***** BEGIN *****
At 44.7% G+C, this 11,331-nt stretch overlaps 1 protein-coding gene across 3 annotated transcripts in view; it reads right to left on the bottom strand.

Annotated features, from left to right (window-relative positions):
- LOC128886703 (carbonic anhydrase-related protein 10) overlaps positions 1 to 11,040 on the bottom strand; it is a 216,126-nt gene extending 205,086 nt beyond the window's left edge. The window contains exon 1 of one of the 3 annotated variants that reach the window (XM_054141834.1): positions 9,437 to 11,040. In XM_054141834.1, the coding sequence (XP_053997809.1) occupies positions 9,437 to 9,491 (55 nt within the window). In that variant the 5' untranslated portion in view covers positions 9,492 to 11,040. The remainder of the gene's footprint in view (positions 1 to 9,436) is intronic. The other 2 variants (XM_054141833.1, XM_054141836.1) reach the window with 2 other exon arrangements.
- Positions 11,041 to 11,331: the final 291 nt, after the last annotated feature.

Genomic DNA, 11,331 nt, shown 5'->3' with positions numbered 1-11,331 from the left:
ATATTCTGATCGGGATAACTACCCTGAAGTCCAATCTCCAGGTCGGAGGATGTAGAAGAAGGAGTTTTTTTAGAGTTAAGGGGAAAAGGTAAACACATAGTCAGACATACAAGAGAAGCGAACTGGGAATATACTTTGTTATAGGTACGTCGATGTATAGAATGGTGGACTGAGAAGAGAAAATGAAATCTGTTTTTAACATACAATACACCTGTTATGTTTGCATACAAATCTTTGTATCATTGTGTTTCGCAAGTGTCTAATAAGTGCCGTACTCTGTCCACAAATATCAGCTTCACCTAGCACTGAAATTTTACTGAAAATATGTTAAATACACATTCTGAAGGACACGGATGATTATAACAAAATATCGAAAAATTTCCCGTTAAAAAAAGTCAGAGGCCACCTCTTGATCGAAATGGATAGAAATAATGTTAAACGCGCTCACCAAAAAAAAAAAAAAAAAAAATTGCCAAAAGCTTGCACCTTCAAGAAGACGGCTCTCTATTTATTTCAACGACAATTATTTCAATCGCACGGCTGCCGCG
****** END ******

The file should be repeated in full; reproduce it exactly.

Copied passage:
At 44.7% G+C, this 11,331-nt stretch overlaps 1 protein-coding gene across 3 annotated transcripts in view; it reads right to left on the bottom strand.

Annotated features, from left to right (window-relative positions):
- LOC128886703 (carbonic anhydrase-related protein 10) overlaps positions 1 to 11,040 on the bottom strand; it is a 216,126-nt gene extending 205,086 nt beyond the window's left edge. The window contains exon 1 of one of the 3 annotated variants that reach the window (XM_054141834.1): positions 9,437 to 11,040. In XM_054141834.1, the coding sequence (XP_053997809.1) occupies positions 9,437 to 9,491 (55 nt within the window). In that variant the 5' untranslated portion in view covers positions 9,492 to 11,040. The remainder of the gene's footprint in view (positions 1 to 9,436) is intronic. The other 2 variants (XM_054141833.1, XM_054141836.1) reach the window with 2 other exon arrangements.
- Positions 11,041 to 11,331: the final 291 nt, after the last annotated feature.

Genomic DNA, 11,331 nt, shown 5'->3' with positions numbered 1-11,331 from the left:
ATATTCTGATCGGGATAACTACCCTGAAGTCCAATCTCCAGGTCGGAGGATGTAGAAGAAGGAGTTTTTTTAGAGTTAAGGGGAAAAGGTAAACACATAGTCAGACATACAAGAGAAGCGAACTGGGAATATACTTTGTTATAGGTACGTCGATGTATAGAATGGTGGACTGAGAAGAGAAAATGAAATCTGTTTTTAACATACAATACACCTGTTATGTTTGCATACAAATCTTTGTATCATTGTGTTTCGCAAGTGTCTAATAAGTGCCGTACTCTGTCCACAAATATCAGCTTCACCTAGCACTGAAATTTTACTGAAAATATGTTAAATACACATTCTGAAGGACACGGATGATTATAACAAAATATCGAAAAATTTCCCGTTAAAAAAAGTCAGAGGCCACCTCTTGATCGAAATGGATAGAAATAATGTTAAACGCGCTCACCAAAAAAAAAAAAAAAAAAAATTGCCAAAAGCTTGCACCTTCAAGAAGACGGCTCTCTATTTATTTCAACGACAATTATTTCAATCGCACGGCTGCCGCG